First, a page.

Meanwhile, other parts of the industry have captured customers, with no competition and therefore do not need to implement good business practices around decision-making because of this lack of competition.
That is why an evolution in our energy sector is necessary.
In my view, it must come from within the industry. However, this is unlikely to change without some pressure being applied.
While the industry has remained largely unchanged with a simple focus on ‘poles and wires’ for over 100 years, rapid shifts in technology and engineering should be a catalyst for change.
Yet many are still reliant on the way things have always been done.
With commercial regulation being prioritized over utilities, it has caused an environment to blossom that has lost connection with seeing their communities as partners. Throwing occasional funds at communities that are struggling isn’t the answer either.
So then, how can the energy sector move to evolution?
My observations across many sectors are that the corporate environment focused on financial benefit and little social interaction is in decline and today’s focus is moving to social capital. Those who focus on balancing decisions that benefit planet, profit, people and legacy will be the standout successes of the future.
Certainly, those who are making this shift in mindset are ahead of the game and those who haven’t started with community engagement will be left behind.
Communities, social enterprise and corporates can benefit what each other bring to the table but they need to be able to sit together and get solutions to difficult problems tabled first. From there, it’s about prioritising key outcomes and objectives and genuinely moving toward them (rather than just talking about them, going home and forgetting about it).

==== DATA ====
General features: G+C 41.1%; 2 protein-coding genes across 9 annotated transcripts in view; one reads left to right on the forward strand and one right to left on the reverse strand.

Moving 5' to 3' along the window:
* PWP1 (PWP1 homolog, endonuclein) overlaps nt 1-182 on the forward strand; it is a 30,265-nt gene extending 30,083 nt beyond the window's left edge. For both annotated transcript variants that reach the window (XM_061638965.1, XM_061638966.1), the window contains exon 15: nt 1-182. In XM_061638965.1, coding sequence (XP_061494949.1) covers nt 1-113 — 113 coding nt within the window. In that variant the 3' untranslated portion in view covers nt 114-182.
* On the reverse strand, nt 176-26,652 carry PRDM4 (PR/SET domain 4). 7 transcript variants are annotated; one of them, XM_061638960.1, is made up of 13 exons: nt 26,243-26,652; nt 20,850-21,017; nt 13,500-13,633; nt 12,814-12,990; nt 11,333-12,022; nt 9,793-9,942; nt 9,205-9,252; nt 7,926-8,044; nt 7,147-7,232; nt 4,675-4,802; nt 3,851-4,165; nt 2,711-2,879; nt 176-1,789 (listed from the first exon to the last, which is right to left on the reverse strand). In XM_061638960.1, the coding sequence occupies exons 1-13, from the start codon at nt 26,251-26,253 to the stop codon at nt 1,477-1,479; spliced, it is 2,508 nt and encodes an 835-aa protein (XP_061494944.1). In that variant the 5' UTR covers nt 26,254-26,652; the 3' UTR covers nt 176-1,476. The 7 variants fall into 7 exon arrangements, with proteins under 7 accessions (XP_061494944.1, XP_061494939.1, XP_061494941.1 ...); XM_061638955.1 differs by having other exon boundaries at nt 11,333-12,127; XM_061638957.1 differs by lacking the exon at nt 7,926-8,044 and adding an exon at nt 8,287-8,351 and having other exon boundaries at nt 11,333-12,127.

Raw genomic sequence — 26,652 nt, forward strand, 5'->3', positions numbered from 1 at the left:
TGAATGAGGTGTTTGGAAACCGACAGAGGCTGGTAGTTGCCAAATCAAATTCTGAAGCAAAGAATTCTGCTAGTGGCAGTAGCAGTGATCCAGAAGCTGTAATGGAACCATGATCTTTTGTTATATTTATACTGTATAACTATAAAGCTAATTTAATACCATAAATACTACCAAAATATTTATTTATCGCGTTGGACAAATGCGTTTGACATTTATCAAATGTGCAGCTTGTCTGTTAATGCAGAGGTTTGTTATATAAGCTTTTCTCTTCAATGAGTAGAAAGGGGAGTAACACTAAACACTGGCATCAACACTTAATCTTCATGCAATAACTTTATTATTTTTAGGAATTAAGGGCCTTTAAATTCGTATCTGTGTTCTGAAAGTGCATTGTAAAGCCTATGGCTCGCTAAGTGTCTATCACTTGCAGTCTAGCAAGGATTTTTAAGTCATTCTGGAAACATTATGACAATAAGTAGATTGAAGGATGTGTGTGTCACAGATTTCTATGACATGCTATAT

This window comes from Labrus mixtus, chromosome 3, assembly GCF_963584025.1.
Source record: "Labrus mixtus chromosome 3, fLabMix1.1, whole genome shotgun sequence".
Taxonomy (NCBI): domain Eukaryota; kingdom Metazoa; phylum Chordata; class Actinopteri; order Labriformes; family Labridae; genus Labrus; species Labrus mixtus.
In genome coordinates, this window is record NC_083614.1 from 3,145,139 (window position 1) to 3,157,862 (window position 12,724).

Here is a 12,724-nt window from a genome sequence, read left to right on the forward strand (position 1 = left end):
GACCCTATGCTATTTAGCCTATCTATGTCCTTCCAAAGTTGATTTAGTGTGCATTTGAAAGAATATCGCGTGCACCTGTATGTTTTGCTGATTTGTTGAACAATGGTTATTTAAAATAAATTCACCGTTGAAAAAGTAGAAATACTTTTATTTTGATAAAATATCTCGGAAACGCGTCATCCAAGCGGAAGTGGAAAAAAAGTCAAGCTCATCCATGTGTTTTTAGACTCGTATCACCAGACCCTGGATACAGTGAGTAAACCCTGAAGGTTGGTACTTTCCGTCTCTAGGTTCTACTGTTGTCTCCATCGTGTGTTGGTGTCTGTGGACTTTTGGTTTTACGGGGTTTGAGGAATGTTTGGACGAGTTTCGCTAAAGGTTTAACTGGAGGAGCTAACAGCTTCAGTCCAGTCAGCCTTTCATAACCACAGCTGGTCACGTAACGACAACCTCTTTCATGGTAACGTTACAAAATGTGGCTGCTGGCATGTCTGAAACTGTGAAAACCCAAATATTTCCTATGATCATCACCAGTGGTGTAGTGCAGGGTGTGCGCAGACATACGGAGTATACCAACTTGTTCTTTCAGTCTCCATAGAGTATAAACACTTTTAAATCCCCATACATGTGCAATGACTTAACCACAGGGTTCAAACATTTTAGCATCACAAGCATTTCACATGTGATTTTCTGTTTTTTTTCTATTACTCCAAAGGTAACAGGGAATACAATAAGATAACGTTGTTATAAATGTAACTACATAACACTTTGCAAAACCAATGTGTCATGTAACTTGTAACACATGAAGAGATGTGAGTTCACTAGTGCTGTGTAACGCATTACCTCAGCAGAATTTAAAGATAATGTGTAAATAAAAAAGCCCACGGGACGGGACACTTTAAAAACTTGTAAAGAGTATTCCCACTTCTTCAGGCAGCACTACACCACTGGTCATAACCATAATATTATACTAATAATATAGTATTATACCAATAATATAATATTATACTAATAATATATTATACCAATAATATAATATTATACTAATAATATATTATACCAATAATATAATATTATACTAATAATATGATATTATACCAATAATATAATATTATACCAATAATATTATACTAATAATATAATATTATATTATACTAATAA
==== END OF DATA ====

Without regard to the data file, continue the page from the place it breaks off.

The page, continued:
To tackle energy hardship, there is a need to aim at the heart of communities. Finding out what people really want is key.
There are considerable opportunities for communities to create community energy initiatives and share benefits with their neighbours. Unfortunately, that view is currently siloed and communities don’t have a reference point. Therefore, the technical thinking isn’t necessarily being applied to driving forward initiatives.
The CEN and Power It Forward (PIF) partnership is about realising opportunities to enable what the future holds. Our focus is to weave the line between the parties to get them talking and assisting with the social and technical transition to community owned and operated energy systems that can pass some benefit back the community.
We believe there are smart technical solutions to achieving community energy. All we have to do is change the thinking in how we view the systems. All parties involved will benefit from that.
We also have a technical view and appreciation as to what works and what doesn’t. This can be achieved through systems that are accurately modelled and scoped and that are designed for the customer who in turn know what they are getting and how it can be delivered.
We also need utilities to realise that it cant be engineering egos that drive our utility mindsets and appreciate that factory-based engineering (without a vision for community related outcomes) is no longer sustainable. In turn, a new direction requires some dedication beyond our business as usual model. It’s not something to shoehorn into our existing model or play around with on the fringes. This is a new model that requires the determination to grapple with what it means as a new and focused part of our industry. If we are too busy we will simply end up being too late and not ready for the changes that are here now or will inevitably come.
Personally, I have seen working within a mindset for community reinvigorates engineering passion for what I and others do . In that journey there are opportunities for communities to be involved from the project inception to the implementation journey. After all, isn’t that what engineering should be about …. people not things!